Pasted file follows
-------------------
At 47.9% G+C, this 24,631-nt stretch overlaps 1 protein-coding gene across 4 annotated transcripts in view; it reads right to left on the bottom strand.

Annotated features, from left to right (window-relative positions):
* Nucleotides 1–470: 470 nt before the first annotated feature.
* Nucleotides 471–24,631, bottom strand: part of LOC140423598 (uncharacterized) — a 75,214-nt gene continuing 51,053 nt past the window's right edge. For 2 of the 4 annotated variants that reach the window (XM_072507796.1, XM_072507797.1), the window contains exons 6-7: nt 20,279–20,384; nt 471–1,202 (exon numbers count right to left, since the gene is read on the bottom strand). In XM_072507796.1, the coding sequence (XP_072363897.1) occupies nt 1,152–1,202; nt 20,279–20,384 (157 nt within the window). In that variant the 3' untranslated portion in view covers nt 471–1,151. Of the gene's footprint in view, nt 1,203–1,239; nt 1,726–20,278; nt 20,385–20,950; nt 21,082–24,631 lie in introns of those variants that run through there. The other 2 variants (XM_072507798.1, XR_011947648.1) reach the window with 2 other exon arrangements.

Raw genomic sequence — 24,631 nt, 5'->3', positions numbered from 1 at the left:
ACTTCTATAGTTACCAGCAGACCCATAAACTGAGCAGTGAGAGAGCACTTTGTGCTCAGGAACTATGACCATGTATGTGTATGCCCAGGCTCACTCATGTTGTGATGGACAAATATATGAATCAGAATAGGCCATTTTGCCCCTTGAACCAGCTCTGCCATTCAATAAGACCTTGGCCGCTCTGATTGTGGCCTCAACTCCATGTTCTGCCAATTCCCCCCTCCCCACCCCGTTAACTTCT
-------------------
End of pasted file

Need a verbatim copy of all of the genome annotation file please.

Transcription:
At 47.9% G+C, this 24,631-nt stretch overlaps 1 protein-coding gene across 4 annotated transcripts in view; it reads right to left on the bottom strand.

Annotated features, from left to right (window-relative positions):
* Nucleotides 1–470: 470 nt before the first annotated feature.
* Nucleotides 471–24,631, bottom strand: part of LOC140423598 (uncharacterized) — a 75,214-nt gene continuing 51,053 nt past the window's right edge. For 2 of the 4 annotated variants that reach the window (XM_072507796.1, XM_072507797.1), the window contains exons 6-7: nt 20,279–20,384; nt 471–1,202 (exon numbers count right to left, since the gene is read on the bottom strand). In XM_072507796.1, the coding sequence (XP_072363897.1) occupies nt 1,152–1,202; nt 20,279–20,384 (157 nt within the window). In that variant the 3' untranslated portion in view covers nt 471–1,151. Of the gene's footprint in view, nt 1,203–1,239; nt 1,726–20,278; nt 20,385–20,950; nt 21,082–24,631 lie in introns of those variants that run through there. The other 2 variants (XM_072507798.1, XR_011947648.1) reach the window with 2 other exon arrangements.

Raw genomic sequence — 24,631 nt, 5'->3', positions numbered from 1 at the left:
ACTTCTATAGTTACCAGCAGACCCATAAACTGAGCAGTGAGAGAGCACTTTGTGCTCAGGAACTATGACCATGTATGTGTATGCCCAGGCTCACTCATGTTGTGATGGACAAATATATGAATCAGAATAGGCCATTTTGCCCCTTGAACCAGCTCTGCCATTCAATAAGACCTTGGCCGCTCTGATTGTGGCCTCAACTCCATGTTCTGCCAATTCCCCCCTCCCCACCCCGTTAACTTCT